My manager started to notice that I was eschewing all the male donors in favor of the fairer sex. I was gently admonished and sent back to my seat. It didn’t bother me too much, because I knew that I was starting a new job the next week at a large computer software/hardware distributor in Buffalo, NY. A bus ride from my apartment. Sales. I knew nothing about any of it, but it was exciting, and the money was much much better. But, like most of the things I had done to that point, I exerted the least possible effort, coasting on my gawd-given intellect instead of trying to improve myself.  Sometimes I would go days without showering, wearing the same dirty shirt days in a row. A small heap of ties in the middle of my bedroom to choose from. When I was doing well, it was fantastic. Sadly, eventually, the truth caught up to me. I knew next to nothing about software compatibility (back then it was a big deal) and when a customer would call with a yes or no question about what would work with what, I would just say “yes”. If need be, I would pretend to be on the line with customer service for a few moments, and inevitably come back on the line with an affirmative answer.  One day a savvy customer accepted my answer, called our tech support people HIMSELF, got the REAL answer, and then called my manager to express his disappointment.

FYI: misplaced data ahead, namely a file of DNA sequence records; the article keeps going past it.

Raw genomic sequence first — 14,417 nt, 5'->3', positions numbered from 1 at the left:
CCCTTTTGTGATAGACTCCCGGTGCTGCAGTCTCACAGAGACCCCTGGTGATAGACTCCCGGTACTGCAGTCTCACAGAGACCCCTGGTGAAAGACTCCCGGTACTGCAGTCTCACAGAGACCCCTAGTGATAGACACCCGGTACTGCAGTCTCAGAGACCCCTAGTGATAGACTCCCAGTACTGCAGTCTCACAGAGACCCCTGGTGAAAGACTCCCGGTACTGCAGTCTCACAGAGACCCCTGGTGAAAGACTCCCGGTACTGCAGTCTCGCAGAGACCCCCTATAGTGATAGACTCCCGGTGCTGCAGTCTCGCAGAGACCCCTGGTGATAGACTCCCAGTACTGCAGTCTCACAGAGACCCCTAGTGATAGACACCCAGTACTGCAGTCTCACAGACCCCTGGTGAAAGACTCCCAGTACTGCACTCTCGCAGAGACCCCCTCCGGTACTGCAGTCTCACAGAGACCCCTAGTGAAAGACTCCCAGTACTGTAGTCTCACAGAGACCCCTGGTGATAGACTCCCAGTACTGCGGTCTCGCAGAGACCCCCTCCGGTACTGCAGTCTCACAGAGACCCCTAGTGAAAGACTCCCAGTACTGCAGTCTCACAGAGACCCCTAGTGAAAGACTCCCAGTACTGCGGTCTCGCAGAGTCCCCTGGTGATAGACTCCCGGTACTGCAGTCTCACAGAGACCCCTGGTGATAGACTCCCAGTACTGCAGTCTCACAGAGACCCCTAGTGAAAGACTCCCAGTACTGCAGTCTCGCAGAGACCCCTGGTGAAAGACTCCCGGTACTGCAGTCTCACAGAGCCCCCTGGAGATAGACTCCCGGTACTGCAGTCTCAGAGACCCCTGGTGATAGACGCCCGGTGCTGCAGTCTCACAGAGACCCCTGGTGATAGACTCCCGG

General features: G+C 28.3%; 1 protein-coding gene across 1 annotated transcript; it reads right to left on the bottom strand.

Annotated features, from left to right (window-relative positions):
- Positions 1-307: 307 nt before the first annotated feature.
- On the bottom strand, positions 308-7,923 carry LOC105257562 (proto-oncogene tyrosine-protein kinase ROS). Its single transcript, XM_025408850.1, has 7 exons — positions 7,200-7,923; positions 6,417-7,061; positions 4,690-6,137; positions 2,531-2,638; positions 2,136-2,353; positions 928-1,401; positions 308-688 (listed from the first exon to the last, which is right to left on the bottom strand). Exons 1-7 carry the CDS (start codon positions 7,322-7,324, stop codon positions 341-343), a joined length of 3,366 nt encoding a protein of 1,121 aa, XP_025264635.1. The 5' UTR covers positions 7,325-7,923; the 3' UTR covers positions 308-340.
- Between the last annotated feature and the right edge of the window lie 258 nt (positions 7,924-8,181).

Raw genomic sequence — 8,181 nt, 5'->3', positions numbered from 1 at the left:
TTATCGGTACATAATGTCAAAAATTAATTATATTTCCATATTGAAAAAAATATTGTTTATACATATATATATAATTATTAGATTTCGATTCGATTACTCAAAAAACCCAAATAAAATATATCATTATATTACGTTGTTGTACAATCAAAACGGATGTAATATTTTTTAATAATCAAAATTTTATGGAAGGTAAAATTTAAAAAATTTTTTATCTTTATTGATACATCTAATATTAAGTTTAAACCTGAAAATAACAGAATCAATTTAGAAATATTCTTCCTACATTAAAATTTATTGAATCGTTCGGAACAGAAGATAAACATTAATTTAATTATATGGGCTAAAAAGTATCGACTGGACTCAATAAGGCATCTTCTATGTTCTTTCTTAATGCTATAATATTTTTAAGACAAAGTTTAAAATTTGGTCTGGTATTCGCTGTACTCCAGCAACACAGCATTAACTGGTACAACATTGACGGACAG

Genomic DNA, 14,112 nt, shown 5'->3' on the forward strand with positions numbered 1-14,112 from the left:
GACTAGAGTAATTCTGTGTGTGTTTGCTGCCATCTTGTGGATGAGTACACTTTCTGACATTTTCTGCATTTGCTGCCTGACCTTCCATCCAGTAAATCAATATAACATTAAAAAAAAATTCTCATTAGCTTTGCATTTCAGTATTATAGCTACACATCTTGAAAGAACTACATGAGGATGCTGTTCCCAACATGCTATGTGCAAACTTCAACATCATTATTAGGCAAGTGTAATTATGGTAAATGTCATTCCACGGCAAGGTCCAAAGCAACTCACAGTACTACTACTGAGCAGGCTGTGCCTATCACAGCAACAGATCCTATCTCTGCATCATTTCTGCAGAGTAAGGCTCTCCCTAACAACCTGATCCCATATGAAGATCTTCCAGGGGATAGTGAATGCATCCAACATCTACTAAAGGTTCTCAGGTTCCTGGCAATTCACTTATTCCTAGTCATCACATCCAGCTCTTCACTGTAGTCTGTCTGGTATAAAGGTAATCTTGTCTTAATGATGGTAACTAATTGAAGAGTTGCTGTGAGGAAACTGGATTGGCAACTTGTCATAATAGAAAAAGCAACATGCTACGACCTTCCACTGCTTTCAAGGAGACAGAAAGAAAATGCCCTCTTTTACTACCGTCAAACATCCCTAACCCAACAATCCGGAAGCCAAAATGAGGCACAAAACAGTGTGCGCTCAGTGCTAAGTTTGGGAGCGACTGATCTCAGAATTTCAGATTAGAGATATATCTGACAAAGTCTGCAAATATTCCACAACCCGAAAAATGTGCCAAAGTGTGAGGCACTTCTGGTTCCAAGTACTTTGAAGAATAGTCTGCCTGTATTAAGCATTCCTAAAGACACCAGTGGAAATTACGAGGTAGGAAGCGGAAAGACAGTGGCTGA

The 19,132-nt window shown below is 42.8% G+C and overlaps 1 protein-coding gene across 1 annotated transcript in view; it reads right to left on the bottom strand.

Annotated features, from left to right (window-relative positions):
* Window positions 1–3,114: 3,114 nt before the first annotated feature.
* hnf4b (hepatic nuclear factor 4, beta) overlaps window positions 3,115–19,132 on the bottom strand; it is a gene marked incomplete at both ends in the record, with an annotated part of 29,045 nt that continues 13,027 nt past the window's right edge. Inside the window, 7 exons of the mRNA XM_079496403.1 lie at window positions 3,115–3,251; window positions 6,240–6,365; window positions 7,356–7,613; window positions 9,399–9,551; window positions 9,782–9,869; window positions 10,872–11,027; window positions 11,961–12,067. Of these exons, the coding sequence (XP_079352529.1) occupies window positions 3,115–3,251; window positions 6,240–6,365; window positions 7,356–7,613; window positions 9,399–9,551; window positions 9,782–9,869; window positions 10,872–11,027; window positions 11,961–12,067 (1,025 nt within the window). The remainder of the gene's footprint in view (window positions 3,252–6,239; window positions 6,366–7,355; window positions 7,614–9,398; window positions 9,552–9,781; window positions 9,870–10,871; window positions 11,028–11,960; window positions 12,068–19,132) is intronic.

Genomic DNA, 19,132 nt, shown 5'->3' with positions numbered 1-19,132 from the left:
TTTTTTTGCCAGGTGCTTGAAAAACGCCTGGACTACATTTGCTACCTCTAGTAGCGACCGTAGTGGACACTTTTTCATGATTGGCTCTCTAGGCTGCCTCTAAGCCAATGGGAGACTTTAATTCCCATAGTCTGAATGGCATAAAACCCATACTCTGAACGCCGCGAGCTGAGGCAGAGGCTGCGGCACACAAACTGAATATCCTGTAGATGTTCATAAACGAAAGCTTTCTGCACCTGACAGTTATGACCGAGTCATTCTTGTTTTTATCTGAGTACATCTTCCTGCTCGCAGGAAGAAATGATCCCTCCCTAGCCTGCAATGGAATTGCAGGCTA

This was the job where the owner of the company flew all 100 or so of us to Nashville, TN for some sales conference weekend. It was my first flight, and I have never known such terror. Not because of the bumpy flight, but because it was the first time I had experienced such claustrophobia in my life. Mercifully, we connected in Detroit, so the longest part of the flight was only 1.5 hours.It was a beautiful hotel, but I was in no shape to enjoy myself. You could say something snapped. For some reason, I brought my sad excuse for a boom-box to the hotel, perhaps so I could play my latest 4-track recordings to myself to help me sleep. However, there was a party down the hall, being hosted by a new guy whose name I won’t say here. He was one of those good-time fellas who always seemed to attract a party wherever he went. I wanted to be that. Why wasn’t I that? He wanted to borrow my tape player for his party, so he could enjoy the Grateful Dead while drinking and flirting. So I let him have it. Even though his presence made me sick. There was nothing fundamentally wrong with him. Maybe he was just someone who exemplified everything I was not.